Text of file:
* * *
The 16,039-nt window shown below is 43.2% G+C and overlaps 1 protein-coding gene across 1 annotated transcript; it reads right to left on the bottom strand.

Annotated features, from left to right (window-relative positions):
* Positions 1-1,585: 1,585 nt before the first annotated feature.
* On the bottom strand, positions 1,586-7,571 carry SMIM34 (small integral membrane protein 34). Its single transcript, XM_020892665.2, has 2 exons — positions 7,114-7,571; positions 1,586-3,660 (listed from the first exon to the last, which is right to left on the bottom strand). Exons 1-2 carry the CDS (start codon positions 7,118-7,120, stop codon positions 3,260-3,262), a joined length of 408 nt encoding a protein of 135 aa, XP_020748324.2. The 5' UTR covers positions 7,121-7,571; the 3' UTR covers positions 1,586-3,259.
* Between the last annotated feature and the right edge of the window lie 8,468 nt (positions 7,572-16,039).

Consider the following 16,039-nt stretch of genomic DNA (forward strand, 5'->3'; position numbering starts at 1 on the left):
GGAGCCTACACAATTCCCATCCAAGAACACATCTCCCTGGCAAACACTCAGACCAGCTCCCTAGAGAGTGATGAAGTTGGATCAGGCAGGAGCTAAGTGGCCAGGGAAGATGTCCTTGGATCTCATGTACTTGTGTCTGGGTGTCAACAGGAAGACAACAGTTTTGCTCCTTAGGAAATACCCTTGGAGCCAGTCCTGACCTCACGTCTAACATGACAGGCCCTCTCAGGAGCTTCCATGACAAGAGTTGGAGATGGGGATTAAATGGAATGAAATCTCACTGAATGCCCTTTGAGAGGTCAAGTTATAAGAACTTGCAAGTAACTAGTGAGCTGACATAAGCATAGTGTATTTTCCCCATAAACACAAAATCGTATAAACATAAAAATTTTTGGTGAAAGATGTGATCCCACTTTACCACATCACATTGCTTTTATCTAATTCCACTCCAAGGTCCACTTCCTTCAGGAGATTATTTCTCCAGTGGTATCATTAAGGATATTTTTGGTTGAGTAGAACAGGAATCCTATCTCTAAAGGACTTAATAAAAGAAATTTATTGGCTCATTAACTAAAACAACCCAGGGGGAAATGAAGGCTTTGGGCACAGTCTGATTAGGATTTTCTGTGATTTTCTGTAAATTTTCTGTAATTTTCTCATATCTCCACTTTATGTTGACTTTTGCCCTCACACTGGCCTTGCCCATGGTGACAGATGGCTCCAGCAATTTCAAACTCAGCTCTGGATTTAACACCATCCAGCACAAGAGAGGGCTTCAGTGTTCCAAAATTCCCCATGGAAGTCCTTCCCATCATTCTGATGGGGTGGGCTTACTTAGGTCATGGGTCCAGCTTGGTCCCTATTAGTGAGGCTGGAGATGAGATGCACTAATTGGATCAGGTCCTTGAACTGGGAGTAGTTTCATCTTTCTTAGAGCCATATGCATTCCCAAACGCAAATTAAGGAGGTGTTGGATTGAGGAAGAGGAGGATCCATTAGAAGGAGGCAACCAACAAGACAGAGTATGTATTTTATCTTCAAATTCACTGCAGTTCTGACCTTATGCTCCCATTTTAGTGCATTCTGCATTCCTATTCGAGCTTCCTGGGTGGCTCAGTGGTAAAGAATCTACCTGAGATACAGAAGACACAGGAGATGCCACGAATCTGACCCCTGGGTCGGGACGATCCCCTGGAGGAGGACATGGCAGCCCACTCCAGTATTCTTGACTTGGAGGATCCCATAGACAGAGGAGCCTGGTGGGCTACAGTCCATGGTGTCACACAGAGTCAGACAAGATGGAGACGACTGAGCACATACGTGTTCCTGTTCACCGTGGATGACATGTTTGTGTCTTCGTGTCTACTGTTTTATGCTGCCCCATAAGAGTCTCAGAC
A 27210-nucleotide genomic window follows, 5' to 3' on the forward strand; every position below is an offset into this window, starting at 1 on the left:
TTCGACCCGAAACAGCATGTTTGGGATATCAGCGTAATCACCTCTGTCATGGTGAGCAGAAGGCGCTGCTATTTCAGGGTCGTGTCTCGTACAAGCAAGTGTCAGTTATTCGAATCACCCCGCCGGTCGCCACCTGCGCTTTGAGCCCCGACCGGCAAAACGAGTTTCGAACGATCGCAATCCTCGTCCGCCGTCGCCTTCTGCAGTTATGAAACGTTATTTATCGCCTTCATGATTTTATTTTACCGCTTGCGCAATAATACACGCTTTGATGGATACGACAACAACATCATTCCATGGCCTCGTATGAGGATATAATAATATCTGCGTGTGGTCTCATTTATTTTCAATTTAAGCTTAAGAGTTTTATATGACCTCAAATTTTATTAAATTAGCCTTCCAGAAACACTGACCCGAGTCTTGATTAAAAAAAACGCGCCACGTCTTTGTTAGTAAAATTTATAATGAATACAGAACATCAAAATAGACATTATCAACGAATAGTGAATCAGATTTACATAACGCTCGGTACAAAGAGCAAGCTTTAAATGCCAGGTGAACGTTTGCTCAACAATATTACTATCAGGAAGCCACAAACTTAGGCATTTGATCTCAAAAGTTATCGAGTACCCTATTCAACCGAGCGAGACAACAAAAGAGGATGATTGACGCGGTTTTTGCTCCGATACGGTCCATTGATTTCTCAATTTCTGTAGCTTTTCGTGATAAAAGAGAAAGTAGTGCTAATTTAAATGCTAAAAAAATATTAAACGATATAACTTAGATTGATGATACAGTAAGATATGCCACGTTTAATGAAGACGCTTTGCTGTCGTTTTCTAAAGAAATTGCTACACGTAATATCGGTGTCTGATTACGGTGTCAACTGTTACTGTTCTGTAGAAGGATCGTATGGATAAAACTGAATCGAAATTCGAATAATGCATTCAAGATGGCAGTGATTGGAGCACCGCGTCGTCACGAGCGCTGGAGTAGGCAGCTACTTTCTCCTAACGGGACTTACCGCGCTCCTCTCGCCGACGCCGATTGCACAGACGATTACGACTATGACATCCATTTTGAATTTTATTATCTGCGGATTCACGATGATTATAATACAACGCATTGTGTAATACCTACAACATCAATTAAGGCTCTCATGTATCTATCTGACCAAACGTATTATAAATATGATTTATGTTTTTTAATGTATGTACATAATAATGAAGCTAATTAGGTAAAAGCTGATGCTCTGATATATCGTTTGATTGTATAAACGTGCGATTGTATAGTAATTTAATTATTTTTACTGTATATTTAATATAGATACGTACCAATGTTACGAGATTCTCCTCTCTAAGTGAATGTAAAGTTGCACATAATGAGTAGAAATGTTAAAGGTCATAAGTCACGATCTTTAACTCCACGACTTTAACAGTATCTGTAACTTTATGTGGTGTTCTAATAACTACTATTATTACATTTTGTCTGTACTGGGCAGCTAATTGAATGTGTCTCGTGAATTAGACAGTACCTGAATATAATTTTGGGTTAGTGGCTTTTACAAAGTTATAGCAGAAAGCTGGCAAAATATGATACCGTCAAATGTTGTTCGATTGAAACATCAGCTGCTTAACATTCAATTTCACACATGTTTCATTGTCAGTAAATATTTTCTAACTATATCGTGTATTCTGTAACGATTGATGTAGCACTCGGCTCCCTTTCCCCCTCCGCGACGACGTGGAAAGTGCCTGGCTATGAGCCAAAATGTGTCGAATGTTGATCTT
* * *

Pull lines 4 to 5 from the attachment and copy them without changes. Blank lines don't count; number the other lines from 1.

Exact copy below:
* On the bottom strand, positions 1,586-7,571 carry SMIM34 (small integral membrane protein 34). Its single transcript, XM_020892665.2, has 2 exons — positions 7,114-7,571; positions 1,586-3,660 (listed from the first exon to the last, which is right to left on the bottom strand). Exons 1-2 carry the CDS (start codon positions 7,118-7,120, stop codon positions 3,260-3,262), a joined length of 408 nt encoding a protein of 135 aa, XP_020748324.2. The 5' UTR covers positions 7,121-7,571; the 3' UTR covers positions 1,586-3,259.
* Between the last annotated feature and the right edge of the window lie 8,468 nt (positions 7,572-16,039).